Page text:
Murder and Matchmaking

Murder and Matchmaking
A novel mashup of Sherlock Holmes and Pride & Prejudice

Sunday, October 18, 2009

When is finished really finished?

Thankfully the weather was great today and the roof repairs are finished. I have a quiet(ish)* house again. Today I also 'finished' my latest edit of 'The Land Beneath the Shadows'. However, I find that I am feeling a little envious of the concrete and definite completion a job like roof repairing has. It is clear to everyone who looks if a house has a roof on it or not. Once the roof is secured, the job is done and you can leave and go onto the next house. For me, it's never that clear that a book or story is finished. There is never one final nail that you can bang in and then know with total certainty that your story is finished. It always feels that I could creep back into the story, tinker a sentence here and there, maybe change a scene or two. There is always the sense that maybe you could find something to polish, alter, take out, put back in or rearrange in the never-ending pursuit of making the story even better. There might always be something you could do, some finishing touch that might make the story perfect. I have never yet got to the point where I felt that the story was perfect. I've never had the smug happiness of knowing that a story is finished and improvement is impossible. So that's my big question: when is editing finished? How many drafts and rewrites does it take before you're done? How do you know when to stop and send the story out into the wide world? Is there a process, a method or a feeling that tells you when it's time to let go of the editing and put your 'finished' story out there? * Once you have children your home is never really completely quiet but the excited sounds of an enthusiastic toddler rampaging is peaceful compared to the noisy, disruptive banging and thumping.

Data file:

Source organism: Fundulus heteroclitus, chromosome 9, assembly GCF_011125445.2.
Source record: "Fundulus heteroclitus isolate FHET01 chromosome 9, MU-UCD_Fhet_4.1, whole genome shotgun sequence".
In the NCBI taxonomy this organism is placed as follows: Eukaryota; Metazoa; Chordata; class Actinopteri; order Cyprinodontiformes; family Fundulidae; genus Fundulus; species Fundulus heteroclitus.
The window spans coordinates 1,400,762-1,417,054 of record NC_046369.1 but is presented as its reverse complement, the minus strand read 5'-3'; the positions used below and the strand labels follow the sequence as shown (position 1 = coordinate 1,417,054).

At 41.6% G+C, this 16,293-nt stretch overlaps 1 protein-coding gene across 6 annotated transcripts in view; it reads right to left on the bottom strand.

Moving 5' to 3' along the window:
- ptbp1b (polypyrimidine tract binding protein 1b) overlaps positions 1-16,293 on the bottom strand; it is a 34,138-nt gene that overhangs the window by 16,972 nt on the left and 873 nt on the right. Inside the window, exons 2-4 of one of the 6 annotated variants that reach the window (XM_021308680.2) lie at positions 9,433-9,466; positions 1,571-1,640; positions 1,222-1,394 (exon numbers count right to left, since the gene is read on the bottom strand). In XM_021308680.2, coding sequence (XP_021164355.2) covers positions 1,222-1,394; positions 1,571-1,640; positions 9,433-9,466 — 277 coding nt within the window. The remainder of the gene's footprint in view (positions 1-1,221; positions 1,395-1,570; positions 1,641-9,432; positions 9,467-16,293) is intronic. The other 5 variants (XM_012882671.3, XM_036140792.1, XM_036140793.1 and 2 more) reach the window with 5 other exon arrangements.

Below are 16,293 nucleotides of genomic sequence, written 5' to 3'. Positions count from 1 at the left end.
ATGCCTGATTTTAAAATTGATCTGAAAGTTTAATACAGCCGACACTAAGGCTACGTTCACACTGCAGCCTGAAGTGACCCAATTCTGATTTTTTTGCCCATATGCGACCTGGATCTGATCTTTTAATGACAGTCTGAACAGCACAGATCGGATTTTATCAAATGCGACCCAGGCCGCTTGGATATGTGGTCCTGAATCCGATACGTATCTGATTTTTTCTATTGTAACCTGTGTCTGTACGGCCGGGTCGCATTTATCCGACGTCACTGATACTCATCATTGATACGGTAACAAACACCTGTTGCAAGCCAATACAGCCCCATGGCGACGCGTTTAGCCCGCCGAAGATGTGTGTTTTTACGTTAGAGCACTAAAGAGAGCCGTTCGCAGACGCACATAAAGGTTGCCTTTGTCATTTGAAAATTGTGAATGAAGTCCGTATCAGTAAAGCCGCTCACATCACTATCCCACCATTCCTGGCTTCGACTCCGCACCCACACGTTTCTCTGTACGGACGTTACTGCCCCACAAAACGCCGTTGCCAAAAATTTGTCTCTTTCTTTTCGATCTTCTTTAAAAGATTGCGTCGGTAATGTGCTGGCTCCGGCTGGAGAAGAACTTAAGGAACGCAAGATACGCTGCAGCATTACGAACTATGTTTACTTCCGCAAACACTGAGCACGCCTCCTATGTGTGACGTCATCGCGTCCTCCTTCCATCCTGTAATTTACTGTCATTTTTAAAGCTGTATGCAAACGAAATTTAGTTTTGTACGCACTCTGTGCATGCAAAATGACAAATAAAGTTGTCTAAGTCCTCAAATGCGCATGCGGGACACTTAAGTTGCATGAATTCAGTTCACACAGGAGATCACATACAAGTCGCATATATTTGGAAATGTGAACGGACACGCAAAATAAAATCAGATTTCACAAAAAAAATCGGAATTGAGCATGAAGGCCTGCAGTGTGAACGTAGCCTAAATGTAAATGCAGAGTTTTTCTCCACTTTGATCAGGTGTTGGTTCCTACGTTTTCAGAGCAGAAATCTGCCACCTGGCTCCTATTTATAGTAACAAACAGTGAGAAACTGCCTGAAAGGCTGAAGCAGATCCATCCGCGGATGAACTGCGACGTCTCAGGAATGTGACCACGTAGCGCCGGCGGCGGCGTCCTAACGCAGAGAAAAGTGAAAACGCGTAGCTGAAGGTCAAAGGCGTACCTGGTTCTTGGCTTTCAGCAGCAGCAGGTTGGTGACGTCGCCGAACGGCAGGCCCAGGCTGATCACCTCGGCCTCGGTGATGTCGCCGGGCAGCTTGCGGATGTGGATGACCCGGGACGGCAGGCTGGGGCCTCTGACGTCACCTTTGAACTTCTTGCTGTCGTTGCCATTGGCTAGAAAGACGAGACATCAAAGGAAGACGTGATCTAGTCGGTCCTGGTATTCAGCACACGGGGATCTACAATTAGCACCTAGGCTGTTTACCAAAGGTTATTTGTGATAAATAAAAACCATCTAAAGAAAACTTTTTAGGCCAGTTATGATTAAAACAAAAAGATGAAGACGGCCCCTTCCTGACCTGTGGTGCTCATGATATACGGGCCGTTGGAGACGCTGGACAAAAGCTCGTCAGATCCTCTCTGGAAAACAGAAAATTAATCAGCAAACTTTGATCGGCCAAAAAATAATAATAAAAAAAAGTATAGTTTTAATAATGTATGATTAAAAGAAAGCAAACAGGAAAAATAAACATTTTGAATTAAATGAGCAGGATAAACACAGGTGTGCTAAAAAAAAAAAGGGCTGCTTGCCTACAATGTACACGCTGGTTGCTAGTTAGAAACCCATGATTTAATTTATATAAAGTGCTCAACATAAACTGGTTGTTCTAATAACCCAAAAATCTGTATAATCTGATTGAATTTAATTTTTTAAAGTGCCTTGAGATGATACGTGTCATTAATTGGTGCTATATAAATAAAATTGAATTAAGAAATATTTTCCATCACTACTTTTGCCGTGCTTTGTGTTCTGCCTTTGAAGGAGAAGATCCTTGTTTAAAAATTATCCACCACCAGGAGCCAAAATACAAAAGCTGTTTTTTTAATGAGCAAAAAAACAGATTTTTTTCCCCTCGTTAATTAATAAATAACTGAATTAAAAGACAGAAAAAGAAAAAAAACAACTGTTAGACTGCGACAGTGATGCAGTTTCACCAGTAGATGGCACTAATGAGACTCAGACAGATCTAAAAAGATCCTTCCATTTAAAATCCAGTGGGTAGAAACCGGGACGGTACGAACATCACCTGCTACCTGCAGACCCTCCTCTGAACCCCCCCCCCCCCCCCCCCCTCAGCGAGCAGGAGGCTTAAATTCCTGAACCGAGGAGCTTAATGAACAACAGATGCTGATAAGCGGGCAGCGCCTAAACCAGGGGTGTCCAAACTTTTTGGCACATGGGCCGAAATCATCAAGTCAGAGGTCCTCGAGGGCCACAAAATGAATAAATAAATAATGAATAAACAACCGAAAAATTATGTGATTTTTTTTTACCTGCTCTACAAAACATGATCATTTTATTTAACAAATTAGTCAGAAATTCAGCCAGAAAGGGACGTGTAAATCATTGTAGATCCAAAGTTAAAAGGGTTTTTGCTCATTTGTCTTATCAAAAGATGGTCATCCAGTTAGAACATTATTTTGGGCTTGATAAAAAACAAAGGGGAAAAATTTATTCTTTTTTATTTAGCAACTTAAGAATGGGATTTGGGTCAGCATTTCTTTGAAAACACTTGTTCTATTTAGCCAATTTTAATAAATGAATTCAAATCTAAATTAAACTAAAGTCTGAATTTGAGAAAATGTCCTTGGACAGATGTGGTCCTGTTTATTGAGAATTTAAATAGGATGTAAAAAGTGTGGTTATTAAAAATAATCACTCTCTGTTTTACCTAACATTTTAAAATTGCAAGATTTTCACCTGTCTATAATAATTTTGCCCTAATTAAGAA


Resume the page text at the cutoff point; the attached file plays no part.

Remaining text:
1 comment:

Matt said...

One challenge that I find is that my tastes as a reader and writer have changed over time, are always changing, and therefore what was perfect five years ago seems far from it now. Morgue blogged about resisting the temptation to edit his writing in Urban Driftwood as it captured the way he wrote as a younger man, and though that's not who he is or how he writes now it would be dishonest to try to change his words.

I have yet to build any admirable editing habits, but am eager to hear other people's processes :-)